As I've said before - there's an affiliation between the gay rights movement and the re-legalize marijuana movement. As one of the centers of gay culture in the U.S., San Francisco was also hard hit by the AIDS crisis. AIDS often included a type of cancer and wasting was a problem, as with all cancers - sometimes the drugs can kill you because you lose so much strength because you can't eat.

The issue of medical marijuana sprang up out of the lessons learned while trying to ease pain and suffering.

The president at the time, Ronnie Raygun, basically said he didn't give a shit about anyone with AIDS and did not intend to do anything to help deal with the crisis. So, people had to learn what was useful and what was not. And Raygun ramped up the war on drugs to the point that people moved indoors.

Reagan's nasty attitude is the reason for the many hybrid strains that exist today.

That's his lasting legacy from the war on drugs. Someone should name something "White Widow Reagan."

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Response to RainDog (Reply #20)

Fri Jan 25, 2013, 02:42 PM

21. Spot on...he also decimated mental health care in California...while he had Alzheimer's or

some other mental condition. What's for "us" is too expensive to provide for "them".

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Response to RainDog (Original post)

Thu Jan 24, 2013, 10:55 PM

11. Off To The Greatest Page !!!


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Response to RainDog (Original post)

Thu Jan 24, 2013, 11:32 PM

14. $

 

The Federal govt continues to insist that everyday Americans are criminals when the majority of Americans know the Federal govt is full of shit on this issue. Whether their blindness is racially motivated, class motivated - who knows.


Someone like Cedric Chao could have tore the roof off.

But none of those "attorneys" are as smart as Chao:

Oakland cites surprise medical pot backer
http://www.sfgate.com/default/article/Oakland-cites-surprise-medical-pot-backer-4113767.php

Oakland's latest round in its campaign to save the nation's largest medical marijuana dispensary includes a statement this week from Mayor Jean Quan saying federal prosecutors should back off, and the federal government's own patent application lauding the therapeutic qualities of cannabis.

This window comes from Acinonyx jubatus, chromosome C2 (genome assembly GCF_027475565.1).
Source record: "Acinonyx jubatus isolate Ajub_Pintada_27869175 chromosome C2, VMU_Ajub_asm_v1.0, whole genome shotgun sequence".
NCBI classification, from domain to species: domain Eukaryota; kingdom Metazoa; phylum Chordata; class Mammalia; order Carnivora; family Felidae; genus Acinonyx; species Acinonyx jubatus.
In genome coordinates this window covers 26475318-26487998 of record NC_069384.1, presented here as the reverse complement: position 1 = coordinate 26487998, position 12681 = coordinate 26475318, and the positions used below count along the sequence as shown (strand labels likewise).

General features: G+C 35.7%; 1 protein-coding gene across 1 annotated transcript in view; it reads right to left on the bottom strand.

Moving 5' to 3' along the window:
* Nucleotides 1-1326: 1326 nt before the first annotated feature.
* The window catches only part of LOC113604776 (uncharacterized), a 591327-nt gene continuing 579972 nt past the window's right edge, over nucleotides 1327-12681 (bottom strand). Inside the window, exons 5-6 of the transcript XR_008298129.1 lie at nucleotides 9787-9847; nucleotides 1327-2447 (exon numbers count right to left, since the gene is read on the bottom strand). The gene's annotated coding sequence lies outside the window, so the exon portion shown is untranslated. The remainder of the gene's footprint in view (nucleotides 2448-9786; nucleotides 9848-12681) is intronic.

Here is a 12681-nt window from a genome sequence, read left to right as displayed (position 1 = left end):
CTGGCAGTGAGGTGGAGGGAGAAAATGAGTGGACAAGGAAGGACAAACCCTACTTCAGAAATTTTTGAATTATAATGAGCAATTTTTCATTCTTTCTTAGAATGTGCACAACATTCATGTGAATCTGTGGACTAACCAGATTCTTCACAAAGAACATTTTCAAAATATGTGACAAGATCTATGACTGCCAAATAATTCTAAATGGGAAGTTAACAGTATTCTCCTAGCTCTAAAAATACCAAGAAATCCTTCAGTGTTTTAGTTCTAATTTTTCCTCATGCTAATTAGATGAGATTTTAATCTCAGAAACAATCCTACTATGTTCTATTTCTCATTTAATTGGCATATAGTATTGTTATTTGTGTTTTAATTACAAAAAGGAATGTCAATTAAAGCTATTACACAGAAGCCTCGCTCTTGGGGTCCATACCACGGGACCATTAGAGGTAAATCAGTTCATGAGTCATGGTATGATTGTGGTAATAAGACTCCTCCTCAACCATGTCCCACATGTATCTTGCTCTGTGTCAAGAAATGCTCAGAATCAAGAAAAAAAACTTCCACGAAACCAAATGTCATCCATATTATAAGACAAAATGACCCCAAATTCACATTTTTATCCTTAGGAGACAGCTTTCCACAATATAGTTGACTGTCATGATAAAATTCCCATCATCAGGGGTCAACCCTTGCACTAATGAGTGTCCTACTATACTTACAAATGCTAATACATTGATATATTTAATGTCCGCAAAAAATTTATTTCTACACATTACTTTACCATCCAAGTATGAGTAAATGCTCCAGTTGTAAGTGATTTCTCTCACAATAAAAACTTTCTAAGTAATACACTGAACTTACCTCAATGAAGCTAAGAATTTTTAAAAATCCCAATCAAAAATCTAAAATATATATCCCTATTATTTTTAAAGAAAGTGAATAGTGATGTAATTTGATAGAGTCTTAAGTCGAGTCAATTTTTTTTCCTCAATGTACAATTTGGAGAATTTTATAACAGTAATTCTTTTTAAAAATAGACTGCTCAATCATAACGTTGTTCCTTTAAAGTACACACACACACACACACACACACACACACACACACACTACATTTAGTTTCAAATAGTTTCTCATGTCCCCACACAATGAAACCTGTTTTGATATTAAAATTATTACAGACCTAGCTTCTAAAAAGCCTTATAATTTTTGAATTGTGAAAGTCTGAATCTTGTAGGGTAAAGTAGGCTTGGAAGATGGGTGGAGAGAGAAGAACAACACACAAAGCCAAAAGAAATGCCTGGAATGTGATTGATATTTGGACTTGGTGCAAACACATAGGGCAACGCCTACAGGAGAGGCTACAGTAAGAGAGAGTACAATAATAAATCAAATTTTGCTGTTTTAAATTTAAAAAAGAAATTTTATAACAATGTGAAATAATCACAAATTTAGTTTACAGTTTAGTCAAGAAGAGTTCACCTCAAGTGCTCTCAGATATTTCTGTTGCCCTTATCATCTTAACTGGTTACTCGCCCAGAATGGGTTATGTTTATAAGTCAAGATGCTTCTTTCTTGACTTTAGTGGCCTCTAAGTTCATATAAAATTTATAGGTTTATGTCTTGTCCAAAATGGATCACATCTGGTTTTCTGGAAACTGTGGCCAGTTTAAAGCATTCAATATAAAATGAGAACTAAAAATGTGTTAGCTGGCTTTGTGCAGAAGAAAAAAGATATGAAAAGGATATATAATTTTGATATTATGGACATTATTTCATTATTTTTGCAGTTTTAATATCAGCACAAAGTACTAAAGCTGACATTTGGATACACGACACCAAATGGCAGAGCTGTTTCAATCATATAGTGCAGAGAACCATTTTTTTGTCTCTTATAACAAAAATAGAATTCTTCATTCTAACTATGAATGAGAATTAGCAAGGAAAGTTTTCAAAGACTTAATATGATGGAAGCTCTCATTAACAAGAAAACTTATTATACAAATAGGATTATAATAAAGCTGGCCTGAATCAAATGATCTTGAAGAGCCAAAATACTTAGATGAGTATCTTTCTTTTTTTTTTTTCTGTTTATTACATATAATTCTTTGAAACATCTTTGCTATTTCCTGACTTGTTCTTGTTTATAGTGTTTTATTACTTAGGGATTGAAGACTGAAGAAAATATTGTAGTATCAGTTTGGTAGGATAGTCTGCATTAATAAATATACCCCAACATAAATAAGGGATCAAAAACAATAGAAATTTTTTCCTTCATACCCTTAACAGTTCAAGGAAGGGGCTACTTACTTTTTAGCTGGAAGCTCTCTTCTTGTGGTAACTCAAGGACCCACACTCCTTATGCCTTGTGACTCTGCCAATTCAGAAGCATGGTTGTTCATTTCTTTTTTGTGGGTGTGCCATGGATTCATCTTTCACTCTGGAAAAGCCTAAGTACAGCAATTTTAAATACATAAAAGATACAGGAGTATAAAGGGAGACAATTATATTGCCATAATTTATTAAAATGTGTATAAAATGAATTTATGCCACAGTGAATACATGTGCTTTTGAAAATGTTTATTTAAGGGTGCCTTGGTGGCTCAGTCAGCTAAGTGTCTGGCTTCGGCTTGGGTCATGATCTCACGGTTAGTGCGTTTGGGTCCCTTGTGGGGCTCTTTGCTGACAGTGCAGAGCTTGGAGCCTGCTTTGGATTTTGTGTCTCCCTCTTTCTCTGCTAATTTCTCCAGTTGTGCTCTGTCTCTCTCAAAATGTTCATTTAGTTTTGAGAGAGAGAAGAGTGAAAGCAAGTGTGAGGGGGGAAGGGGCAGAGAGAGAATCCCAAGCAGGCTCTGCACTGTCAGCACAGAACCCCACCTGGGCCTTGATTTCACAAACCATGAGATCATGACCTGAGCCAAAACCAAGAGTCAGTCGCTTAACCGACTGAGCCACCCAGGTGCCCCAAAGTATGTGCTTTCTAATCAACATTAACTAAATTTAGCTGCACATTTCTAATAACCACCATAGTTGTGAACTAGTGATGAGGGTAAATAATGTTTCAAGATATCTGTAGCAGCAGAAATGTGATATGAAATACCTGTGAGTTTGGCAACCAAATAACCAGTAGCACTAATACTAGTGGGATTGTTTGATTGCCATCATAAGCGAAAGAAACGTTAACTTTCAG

Cedric Chao, a lawyer for the city, cited a 2003 patent application by the U.S. government (*IT WAS AWARDED-they left that out, didn't they) that said cannabis compounds are "useful in the treatment and prophylaxis (prevention) of a wide variety of oxidation-associated diseases," including certain types of strokes and immune-system disorders.

Chao quoted another patent application, by two government scientists in 2009, that referred to the "healing properties of Cannabis sativa," or marijuana, that have been "known throughout documented history."

"How can the government credibly deny the benefits of medical cannabis when the government itself is funding cutting-edge research proving the medical benefits of cannabis and seeking patents based on such research?" Chao wrote..."

more>>

reference: US Federal Cannabinoid patent
company awarded first pot patent:Kannalife
Toke of the Town coverage: Cannabinoid Patent Exclusivity Only Applies To One Condition

Federal Medical Marijuana Prisoners and Cases
http://www.canorml.org/costs/federal_medical_marijuana_prisoners_and_cases

Turns out the drug war was primarily about protecting big pharma, and shredding the Bill Of Rights. One of the most successful big gov programs of all time.

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Response to green for victory (Reply #14)

Thu Jan 24, 2013, 11:59 PM

19. One of the people discussing the case mentioned the patent issue

the question was something like... okay, so the federal govt says there's no medical use for cannabis - so then why have they patented it.

the argument from the DEA is so full of b.s. it goes like this - cannabis has more than 400 compounds - that's because it's a plant, not a drug.

Plants are not simple molecular structures. The 4 points the DEA says that any medicine has to meet to qualify instantly disqualify cannabis, again, because cannabis is a plant, and not a drug.

That's why I say the world should just simply remove it from the drug schedules entirely - it's not a drug. It's a plant with psychotropic properties in some circumstances.

After nearly two decades of normalized use in Amsterdam and CA, the world hasn't come to an end, people are not raping grandmothers because they got high - none of the reefer madness scare stories have proved out.

And, what's really interesting about this is that Mayor LaGuardia, in NYC, was calling the federal govt on this shit just as he called them on prohibition. Too bad we don't have a Mayor LaGuardia in the northeast today to talk some sense.